Ian Copland was raised in Perth and educated at the University of Western Australia and Balliol College Oxford. He joined Monash University in 1970 and taught here for nearly forty years, before retiring in 2009. He researches on modern India and Pakistan, Indian religious history and comparative colonialism. His earlier publications, which followed on from his doctoral work, looked at the relations of the Indian princely states with the British Raj during the high, and late, colonial periods; they included The British Raj and the Indian Princes: Paramountcy in Western India, 1857-1930 (Bombay: Orient Longman, 1982) and The Princes of India in the Endgame of Empire, 1917-1947 (Cambridge/New York: Cambridge University Press, 1997). Subsequently Ian turned to investigating Hindu-Muslim communal relations in the colonial context, and the role of religion in facilitating and complicating the business of governance. The results of these inquiries are reported in: State, Community and Neighbourhood in Princely North India, c. 1900-1950 (Basingstoke/New York: Palgrave Macmillan, 2005) and A History of State and Religion in India (Abingdon/New York: Routledge, 2012), jointly written with four colleagues. Ian is currently researching the leadership of India’s Congress Party over the first three decades of Independence. From 2001 to 2010 he edited the journal South Asia. He is a foundation member of the South Asian Studies Association, and a fellow of the Australian Academy of the Humanities.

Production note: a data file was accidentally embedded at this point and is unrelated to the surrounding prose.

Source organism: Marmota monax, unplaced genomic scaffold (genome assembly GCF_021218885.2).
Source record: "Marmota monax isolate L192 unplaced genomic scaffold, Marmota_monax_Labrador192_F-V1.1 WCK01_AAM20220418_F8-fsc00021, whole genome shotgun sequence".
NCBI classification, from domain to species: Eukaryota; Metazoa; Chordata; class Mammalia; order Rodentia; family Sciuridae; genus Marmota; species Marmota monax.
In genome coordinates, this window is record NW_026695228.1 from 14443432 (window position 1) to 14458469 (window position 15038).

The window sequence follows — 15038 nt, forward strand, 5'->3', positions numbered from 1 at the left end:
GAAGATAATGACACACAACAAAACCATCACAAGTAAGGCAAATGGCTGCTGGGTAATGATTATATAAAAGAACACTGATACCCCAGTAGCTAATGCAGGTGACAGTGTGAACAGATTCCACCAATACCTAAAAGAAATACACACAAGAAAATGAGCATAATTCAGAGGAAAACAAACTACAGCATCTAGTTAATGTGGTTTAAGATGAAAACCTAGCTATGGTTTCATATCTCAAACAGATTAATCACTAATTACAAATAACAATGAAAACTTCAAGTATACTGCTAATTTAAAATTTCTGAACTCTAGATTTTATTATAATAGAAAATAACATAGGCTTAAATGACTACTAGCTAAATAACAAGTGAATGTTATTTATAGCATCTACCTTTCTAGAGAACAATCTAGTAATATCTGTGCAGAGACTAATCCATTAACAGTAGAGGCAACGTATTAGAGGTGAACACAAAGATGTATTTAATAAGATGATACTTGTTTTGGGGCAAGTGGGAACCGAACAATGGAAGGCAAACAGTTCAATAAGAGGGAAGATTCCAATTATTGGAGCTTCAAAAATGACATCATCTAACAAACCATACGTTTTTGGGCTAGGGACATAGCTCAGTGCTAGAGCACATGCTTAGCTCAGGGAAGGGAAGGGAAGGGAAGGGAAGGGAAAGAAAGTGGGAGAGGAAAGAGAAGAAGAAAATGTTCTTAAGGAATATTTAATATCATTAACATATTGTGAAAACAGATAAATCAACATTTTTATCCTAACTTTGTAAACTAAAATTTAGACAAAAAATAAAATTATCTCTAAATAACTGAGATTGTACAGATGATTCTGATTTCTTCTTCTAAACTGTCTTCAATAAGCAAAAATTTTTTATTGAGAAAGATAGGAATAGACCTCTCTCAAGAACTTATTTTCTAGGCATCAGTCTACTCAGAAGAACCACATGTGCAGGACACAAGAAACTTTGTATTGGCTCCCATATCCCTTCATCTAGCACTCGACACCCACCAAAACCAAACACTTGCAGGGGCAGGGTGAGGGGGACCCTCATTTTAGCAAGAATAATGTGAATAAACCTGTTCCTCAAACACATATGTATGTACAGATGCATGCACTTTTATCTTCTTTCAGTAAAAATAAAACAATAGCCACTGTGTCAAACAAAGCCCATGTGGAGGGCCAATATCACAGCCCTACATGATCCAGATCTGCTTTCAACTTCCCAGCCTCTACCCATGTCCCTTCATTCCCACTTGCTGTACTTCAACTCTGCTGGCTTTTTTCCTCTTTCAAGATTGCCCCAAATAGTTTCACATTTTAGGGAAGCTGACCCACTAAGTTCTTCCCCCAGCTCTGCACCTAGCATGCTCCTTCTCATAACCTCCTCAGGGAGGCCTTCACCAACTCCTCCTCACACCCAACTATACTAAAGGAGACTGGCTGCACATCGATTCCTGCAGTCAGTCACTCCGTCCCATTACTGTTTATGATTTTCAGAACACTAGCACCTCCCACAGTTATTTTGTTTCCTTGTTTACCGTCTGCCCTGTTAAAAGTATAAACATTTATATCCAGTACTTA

Professor Graeme Davison

Graeme Davison has written widely in Australian urban and cultural history where his books include The Rise and Fall of Marvellous Melbourne(1978, revised edition 2004), The Unforgiving Minute (1993), Car Wars: How the Car Won Our Hearts and Conquered our Cities (2004) and, as co-editor, The Oxford Companion to Australian History (1998) His prominence as a commentator on heritage, museums, archives and other aspects of public history is reflected in The Use and Abuse of Australian History (2000) His most recent book, co-authored with Kate Murphy is University Unlimited: The Monash Story (2012). His current projects include a study of Australian nationalism and a history of Australian suburbia.

Professor Ken Inglis